a high level of security in products under use, it is necessary to re-key
them in the field routinely. However, in the past, the only way to re-key
was to physically locate a COMSEC custodian (the person who deals with the
re-keying task) to perform a data transfer. This was time-consuming and
inconvenient. Now users of the secure FNBDT products can simply auto-update
a key by connecting the device back to the central management infrastructure
over a secure call.
The NSA now maintains an FNBDT interoperability test bed that verifies
vendor compliance with the current version of FNBDT specifications and tests
interoperability among the current versions of all wireline and wireless
products to verify secure, end-to-end interoperability.
POTS TASTE ON A SATELLITE BUDGET
One vendor that I met with recently, Net.com, has just had their Shout IP
secure VoIP solution selected by the Defense Department to provide secure
and un-secure voice calls between coalition sites as part of the Kuwait-Iraq
Command, Control, Communications and Computers Commercialization (KICC)
program. What intrigued me about Net.com is that their solution offers up to
a 70 percent increase in bandwidth efficiency by using some novel
Shout IP works with both STU and FNBDT and is much more bandwidth efficient
than traditional VoIP solutions. In a conversation between two people, you
would need to have a Shout IP device on both sides of the connection. Letï¿½s
assume for this example that the conversation is taking place over 9.6 kbps.
The output of the encrypted stream from the caller is sent to the Shout IP
unit (located nearby) where the signal is demodulated. The signal is not
unencrypted, just demodulated or converted to zeros and ones. Typically, the
modem that modulates the signal assumes a 64 kbps call and thus adds
significant overhead. Net.comï¿½s technology allows the signal to be
compressed and sent over to another Shout IP device that remodulates the
signal. The result is that far lower amounts of bandwidth are used because
you arenï¿½t dealing with a 64kbps modem signal.
It should be noted that in the above example, other VoIP solutions could use
ADPCM (a decades old compression standard) to get the 64 kb signal down to
32 kb. You canï¿½t go much further than 32 kbps because modulated modem calls
are difficult to compress further.
Another benefit to sitting between the modems
that encrypt and decrypt data is that if a packet needs to be retransmitted,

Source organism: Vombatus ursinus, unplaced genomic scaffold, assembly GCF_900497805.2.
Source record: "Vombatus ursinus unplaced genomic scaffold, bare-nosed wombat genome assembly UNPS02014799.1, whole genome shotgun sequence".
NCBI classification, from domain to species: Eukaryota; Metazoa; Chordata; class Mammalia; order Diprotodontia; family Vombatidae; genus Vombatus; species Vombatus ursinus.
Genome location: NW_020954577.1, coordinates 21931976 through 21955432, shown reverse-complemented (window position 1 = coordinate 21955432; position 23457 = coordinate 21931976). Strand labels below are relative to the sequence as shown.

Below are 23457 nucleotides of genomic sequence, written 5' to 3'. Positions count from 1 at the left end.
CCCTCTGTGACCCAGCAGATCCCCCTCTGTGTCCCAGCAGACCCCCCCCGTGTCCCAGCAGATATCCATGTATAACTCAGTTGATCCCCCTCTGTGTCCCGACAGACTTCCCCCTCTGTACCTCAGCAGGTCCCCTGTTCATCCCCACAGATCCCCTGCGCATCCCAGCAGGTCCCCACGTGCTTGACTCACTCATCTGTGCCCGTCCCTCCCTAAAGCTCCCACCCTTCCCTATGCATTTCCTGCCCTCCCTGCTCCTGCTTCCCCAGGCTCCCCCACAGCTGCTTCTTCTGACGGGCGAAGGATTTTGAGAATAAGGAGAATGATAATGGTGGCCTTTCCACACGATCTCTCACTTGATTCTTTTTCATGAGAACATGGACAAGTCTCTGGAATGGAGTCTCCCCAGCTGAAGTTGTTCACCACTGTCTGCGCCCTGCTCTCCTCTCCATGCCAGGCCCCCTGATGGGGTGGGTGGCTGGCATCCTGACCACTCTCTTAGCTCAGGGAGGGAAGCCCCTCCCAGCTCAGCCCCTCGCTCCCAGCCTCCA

the local Shout IP device can ask for the packet to be sent again while the
device on the other side of the connection effectively stalls for time by
communicating the appropriate in information to the modem on the receiving
side. Modems are typically intolerant of delays so this middle-logic aids in
much better and potentially life-saving communications.
Another technology employed is frame packing (a technology allowing multiple
voice frames in the same packet to reduce IP overhead bandwidth) It is
possible to have a maximum of 60 calls sharing the same packet! If you add
frame packing to silence suppression and superior compression via
demodulation, Net.Com is helping our military make maximum use of satellite
links and other low-bandwidth connections.
YOU CAN TAKE IT WITH YOU
Another company playing in the government/military space with a solution
that encompasses VoIP is Telecommunications Systems who recently released
their SwiftLink 1400 series portable and encrypted communications system
that works with six public telecommunication networks (PTNs). You can use it
to access GSM, global mobile satellite, POTS, PBX, WI-FI, and wired
Ethernet. Type 1 and Type 4 FNBDT are built in and the device is relatively
lightweight, coming in its own travel case. The SwiftLink 2100 series is
more of a portable field command center enabling reach-back to voice, data,
and video. IM and e-mail are also supported as is secure VoIP. A complete
LAN solution is built in to the 2100, allowing up to seven Ethernet devices
and two telephone handsets to be networked in the field. This device is
designed to work quickly out of the box and the whole unit stores quickly in
a case the size of carry-on luggage that weighs 53 pounds. These are the
types of devices used by senior government officials, special forces, the
FBI, and others.
EVERYONE DOES VoIP
What amazes me most about my journey into military and government VoIP is
how much the government (like everyone else) is relying on VoIP in the
communications systems. A converged network just makes so much sense and the
government realizes that it is easier to rely on commercial off the shelf
components and technologies than building or specifying the construction of
systems from scratch. There are a number of other companies providing
communications products to the government and indeed, both companies above
also sell to service providers and enterprise customers so make sure to look
them up and see what other products are in their portfolio.
If you are interested in learning more about military applications of VoIP
and other technologies, please visit the Defense Information Systems Agency
Web site at http://www.disa.mil/ or the
Joint Interoperability Test Command at
http://jitc.fhu.disa.mil/. Also, check out the conference program of the
upcoming Internet Telephony Conference & EXPO, which will be held October
4-7 in Los Angeles, CA. We have added a special conference track focusing
specifically on Military/Defense applications related to VoIP. For more
information, please visit www.itexpo.com.